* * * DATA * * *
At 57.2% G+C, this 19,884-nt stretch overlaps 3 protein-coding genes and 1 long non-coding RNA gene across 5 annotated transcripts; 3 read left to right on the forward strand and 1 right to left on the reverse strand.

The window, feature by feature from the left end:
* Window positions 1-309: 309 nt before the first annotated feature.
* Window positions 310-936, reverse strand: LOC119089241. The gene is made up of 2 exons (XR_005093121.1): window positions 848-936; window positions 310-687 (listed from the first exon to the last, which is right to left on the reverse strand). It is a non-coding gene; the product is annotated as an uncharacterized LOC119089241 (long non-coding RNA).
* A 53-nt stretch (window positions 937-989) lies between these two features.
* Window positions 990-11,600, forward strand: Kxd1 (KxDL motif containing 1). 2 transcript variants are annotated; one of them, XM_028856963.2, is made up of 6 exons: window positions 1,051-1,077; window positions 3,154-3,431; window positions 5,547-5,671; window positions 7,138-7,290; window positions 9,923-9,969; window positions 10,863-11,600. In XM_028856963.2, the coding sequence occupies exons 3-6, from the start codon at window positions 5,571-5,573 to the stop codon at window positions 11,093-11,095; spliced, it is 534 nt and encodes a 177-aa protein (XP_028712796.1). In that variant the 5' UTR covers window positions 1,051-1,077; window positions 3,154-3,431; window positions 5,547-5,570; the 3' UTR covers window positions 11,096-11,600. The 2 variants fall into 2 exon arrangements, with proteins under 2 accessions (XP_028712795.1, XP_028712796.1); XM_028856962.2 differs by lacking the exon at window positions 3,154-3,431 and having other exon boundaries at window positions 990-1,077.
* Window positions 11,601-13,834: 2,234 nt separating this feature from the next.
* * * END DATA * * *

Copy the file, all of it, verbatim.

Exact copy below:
At 57.2% G+C, this 19,884-nt stretch overlaps 3 protein-coding genes and 1 long non-coding RNA gene across 5 annotated transcripts; 3 read left to right on the forward strand and 1 right to left on the reverse strand.

The window, feature by feature from the left end:
* Window positions 1-309: 309 nt before the first annotated feature.
* Window positions 310-936, reverse strand: LOC119089241. The gene is made up of 2 exons (XR_005093121.1): window positions 848-936; window positions 310-687 (listed from the first exon to the last, which is right to left on the reverse strand). It is a non-coding gene; the product is annotated as an uncharacterized LOC119089241 (long non-coding RNA).
* A 53-nt stretch (window positions 937-989) lies between these two features.
* Window positions 990-11,600, forward strand: Kxd1 (KxDL motif containing 1). 2 transcript variants are annotated; one of them, XM_028856963.2, is made up of 6 exons: window positions 1,051-1,077; window positions 3,154-3,431; window positions 5,547-5,671; window positions 7,138-7,290; window positions 9,923-9,969; window positions 10,863-11,600. In XM_028856963.2, the coding sequence occupies exons 3-6, from the start codon at window positions 5,571-5,573 to the stop codon at window positions 11,093-11,095; spliced, it is 534 nt and encodes a 177-aa protein (XP_028712796.1). In that variant the 5' UTR covers window positions 1,051-1,077; window positions 3,154-3,431; window positions 5,547-5,570; the 3' UTR covers window positions 11,096-11,600. The 2 variants fall into 2 exon arrangements, with proteins under 2 accessions (XP_028712795.1, XP_028712796.1); XM_028856962.2 differs by lacking the exon at window positions 3,154-3,431 and having other exon boundaries at window positions 990-1,077.
* Window positions 11,601-13,834: 2,234 nt separating this feature from the next.